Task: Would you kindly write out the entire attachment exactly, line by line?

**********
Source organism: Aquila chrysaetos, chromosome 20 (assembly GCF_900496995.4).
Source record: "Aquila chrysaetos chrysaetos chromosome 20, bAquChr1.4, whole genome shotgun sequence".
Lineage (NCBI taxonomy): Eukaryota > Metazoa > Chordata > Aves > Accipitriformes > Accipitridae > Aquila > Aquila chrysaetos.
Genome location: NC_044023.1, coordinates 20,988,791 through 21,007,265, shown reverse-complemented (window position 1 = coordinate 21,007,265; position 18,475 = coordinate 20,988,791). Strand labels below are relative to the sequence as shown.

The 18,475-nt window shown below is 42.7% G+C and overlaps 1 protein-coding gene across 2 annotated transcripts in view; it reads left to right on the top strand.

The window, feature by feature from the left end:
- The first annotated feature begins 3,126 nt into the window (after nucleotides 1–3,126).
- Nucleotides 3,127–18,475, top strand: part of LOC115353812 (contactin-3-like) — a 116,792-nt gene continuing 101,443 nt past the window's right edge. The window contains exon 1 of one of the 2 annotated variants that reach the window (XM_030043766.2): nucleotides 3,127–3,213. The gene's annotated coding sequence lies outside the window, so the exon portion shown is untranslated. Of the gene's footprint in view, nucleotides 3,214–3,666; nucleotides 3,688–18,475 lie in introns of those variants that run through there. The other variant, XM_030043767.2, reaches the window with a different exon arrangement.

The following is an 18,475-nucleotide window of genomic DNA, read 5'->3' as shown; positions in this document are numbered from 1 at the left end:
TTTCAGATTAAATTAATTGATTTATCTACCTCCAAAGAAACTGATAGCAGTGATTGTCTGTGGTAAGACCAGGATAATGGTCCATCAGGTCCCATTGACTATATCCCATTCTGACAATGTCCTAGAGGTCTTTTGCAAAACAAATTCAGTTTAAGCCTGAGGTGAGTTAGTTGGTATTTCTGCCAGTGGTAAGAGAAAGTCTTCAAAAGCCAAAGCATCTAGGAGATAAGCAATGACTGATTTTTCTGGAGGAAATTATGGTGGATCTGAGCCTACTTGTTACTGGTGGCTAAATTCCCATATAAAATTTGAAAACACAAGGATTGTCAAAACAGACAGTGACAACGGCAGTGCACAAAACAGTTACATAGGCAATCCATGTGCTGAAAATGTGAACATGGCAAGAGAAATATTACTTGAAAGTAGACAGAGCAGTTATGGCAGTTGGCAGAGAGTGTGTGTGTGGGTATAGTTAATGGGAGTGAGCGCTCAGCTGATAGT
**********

Source organism: Aquila chrysaetos, chromosome 20 (assembly GCF_900496995.4).
Source record: "Aquila chrysaetos chrysaetos chromosome 20, bAquChr1.4, whole genome shotgun sequence".
Lineage (NCBI taxonomy): Eukaryota > Metazoa > Chordata > Aves > Accipitriformes > Accipitridae > Aquila > Aquila chrysaetos.
Genome location: NC_044023.1, coordinates 20,988,791 through 21,007,265, shown reverse-complemented (window position 1 = coordinate 21,007,265; position 18,475 = coordinate 20,988,791). Strand labels below are relative to the sequence as shown.

The 18,475-nt window shown below is 42.7% G+C and overlaps 1 protein-coding gene across 2 annotated transcripts in view; it reads left to right on the top strand.

The window, feature by feature from the left end:
- The first annotated feature begins 3,126 nt into the window (after nucleotides 1–3,126).
- Nucleotides 3,127–18,475, top strand: part of LOC115353812 (contactin-3-like) — a 116,792-nt gene continuing 101,443 nt past the window's right edge. The window contains exon 1 of one of the 2 annotated variants that reach the window (XM_030043766.2): nucleotides 3,127–3,213. The gene's annotated coding sequence lies outside the window, so the exon portion shown is untranslated. Of the gene's footprint in view, nucleotides 3,214–3,666; nucleotides 3,688–18,475 lie in introns of those variants that run through there. The other variant, XM_030043767.2, reaches the window with a different exon arrangement.

The following is an 18,475-nucleotide window of genomic DNA, read 5'->3' as shown; positions in this document are numbered from 1 at the left end:
TTTCAGATTAAATTAATTGATTTATCTACCTCCAAAGAAACTGATAGCAGTGATTGTCTGTGGTAAGACCAGGATAATGGTCCATCAGGTCCCATTGACTATATCCCATTCTGACAATGTCCTAGAGGTCTTTTGCAAAACAAATTCAGTTTAAGCCTGAGGTGAGTTAGTTGGTATTTCTGCCAGTGGTAAGAGAAAGTCTTCAAAAGCCAAAGCATCTAGGAGATAAGCAATGACTGATTTTTCTGGAGGAAATTATGGTGGATCTGAGCCTACTTGTTACTGGTGGCTAAATTCCCATATAAAATTTGAAAACACAAGGATTGTCAAAACAGACAGTGACAACGGCAGTGCACAAAACAGTTACATAGGCAATCCATGTGCTGAAAATGTGAACATGGCAAGAGAAATATTACTTGAAAGTAGACAGAGCAGTTATGGCAGTTGGCAGAGAGTGTGTGTGTGGGTATAGTTAATGGGAGTGAGCGCTCAGCTGATAGT